Howard Peller remembers thousands of workers weaving baskets as one in a huge warehouse. That was in the heydey of the Longaberger Company, a billion-dollar basket maker based in Dresden.
“To see 2,000 people weaving was pretty cool,” Peller, who was once the director of design for the company, recalls. “It was like a bee hive.”
The days of mass-producing baskets in the region are long gone: After a long decline, Longaberger ceased operations in early 2018. Today, Peller weaves baskets by hand from ingredients he grows on his farm near Roseville.
He doesn’t know of many other weavers left in the area.
Peller’s careful and studious work is a far cry from the huge amount of collectible baskets that Longaberger once churned out. The massive company’s legacy can be seen across Muskingum and Licking Counties.
Outside of Frazeysburg, the company’s manufacturing buildings sit empty; in Dresden, the “world’s largest basket,” a work created by Longaberger weavers, is beginning to rot; and in Newark, paint on the company’s iconic basket-shaped headquarters is fading.
Longaberger was founded in 1973 as a little weaving shop in Dresden. It’s founder, trailblazer and visionary Dave Longaberger, led the company to massive success.
In 2000, a year after his death, Dave Longaberger’s company peaked in value at $1 billion. At its height, the Longaberger Company provided jobs to nearly 8,000 in what was once a poor region.
Geoff Snyder still sells the company’s baskets. He started selling them as “The Basket Guy” during the recession of 2008 and found that there was still a huge demand for the baskets.
“A large majority of my sales are online,” Snyder says. “There are collectors all over the country that I sell to.”
While Snyder found employment through the recession by selling baskets, the Longaberger Company was mortally wounded by the economic downturned. Peller says the recession, combined with a change in home decor tastes, led to the company’s eventual bankruptcy and collapse.
“I designed a lot of functional work for Longaberger,” Peller said. “People collected, and had different fabrics and matched (baskets) up in their homes. I don’t think people are using baskets a lot in their life.”
In addition to teaching people new skills and providing employment, Longaberger gave the area something to be proud of, Peller says.
“It was a source of pride for people,” he says. “They did something successful with their hands. People made a good living, it was good work and had good benefits. When you lose that, it’s difficult.”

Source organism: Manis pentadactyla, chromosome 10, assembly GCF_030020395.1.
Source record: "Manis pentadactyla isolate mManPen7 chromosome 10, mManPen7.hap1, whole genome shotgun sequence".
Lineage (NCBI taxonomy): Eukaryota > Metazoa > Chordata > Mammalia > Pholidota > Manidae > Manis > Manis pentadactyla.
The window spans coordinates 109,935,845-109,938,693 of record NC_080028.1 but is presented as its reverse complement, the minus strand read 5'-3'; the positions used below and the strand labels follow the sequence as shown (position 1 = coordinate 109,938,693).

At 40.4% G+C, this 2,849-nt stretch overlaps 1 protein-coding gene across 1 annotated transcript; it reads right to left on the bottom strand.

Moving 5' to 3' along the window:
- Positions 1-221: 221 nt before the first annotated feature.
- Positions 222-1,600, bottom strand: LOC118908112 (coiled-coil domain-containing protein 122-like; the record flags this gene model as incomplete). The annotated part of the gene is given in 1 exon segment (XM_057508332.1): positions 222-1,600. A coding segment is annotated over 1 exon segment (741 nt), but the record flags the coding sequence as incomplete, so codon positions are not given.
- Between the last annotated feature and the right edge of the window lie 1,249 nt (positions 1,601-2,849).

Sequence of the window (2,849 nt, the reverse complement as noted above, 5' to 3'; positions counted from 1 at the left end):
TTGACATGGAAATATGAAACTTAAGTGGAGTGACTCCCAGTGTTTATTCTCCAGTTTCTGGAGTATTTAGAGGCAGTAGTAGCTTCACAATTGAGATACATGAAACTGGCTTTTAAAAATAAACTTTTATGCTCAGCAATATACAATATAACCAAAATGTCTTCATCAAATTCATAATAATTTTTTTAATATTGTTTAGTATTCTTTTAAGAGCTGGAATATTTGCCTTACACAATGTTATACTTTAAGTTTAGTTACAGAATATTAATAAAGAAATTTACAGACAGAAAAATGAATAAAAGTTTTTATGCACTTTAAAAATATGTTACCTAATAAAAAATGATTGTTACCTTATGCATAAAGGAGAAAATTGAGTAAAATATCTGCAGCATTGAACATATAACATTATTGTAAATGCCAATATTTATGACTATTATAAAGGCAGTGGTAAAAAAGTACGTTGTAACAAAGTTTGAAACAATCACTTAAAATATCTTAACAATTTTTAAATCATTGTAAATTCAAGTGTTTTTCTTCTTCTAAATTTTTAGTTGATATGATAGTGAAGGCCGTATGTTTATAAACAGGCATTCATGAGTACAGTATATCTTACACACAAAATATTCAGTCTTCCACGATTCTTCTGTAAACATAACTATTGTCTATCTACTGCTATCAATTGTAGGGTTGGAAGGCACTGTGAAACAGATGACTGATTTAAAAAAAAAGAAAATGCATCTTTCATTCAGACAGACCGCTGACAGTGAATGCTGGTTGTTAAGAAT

An old tradition
Since his time at Longaberger ended, Peller has become an expert on willow. He uses the hearty plant to create living fences and other structures in addition to weaving its sticks into baskets.
Demand for his services are high. In December, he’ll head to Chelsea in New York City to decorate a penthouse with his willow. He previously created a sculpture out of willow in Rockefeller Plaza.
“It’s a great biodiverse plant,” Peller says. “It really has a positive effect on the environment.”
Peller uses techniques from across the globe. He spent two summers living with local artisans near the headwaters of the Amazon River in South America. He’s also worked in Haiti over the course of three years.
Longaberger wasn’t the first basket company in southeast Ohio. Peller says that farms across the region wove their own baskets, either from willow or wooden splints. It’s a tradition that has largely been forgotten, save for Peller’s basket farm.
“They planted the material and wove with it,” Peller says. “Most people don’t even remember that.”
Southeast Ohio has a rich artisan tradition, Peller says. When he purchased his farm, it was adjacent to two massive pottery producers. While he and his wife still have a pottery studio, that tradition has also begun to fade.
A future for baskets
No one weaves for Longaberger anymore, but some are finding new opportunities in Dresden.
The town never gave up on baskets. Snyder is only one of many local retailers who’ve based their business around Longaberger. While Snyder says he’ll always be loyal to Longaberger, he’s excited about a new company that is trying to revive the company’s legacy.
Dresden and Company is a smaller operation that Longaberger was, only employing about ten weavers, but it has proprietors like Snyder excited.
“They’ve kind of arisen from the ashes,” Snyder says. “It would be silly to not support a local company.”
Some in Dresden are hoping that Longaberger will one day return to the region. In 2019,
Longaberger changed the landscape of Dresden and Muskingum County forever. Weavers like Snyder and sellers like Snyder alike say they’re grateful for the opportunities the company provided while it was still around.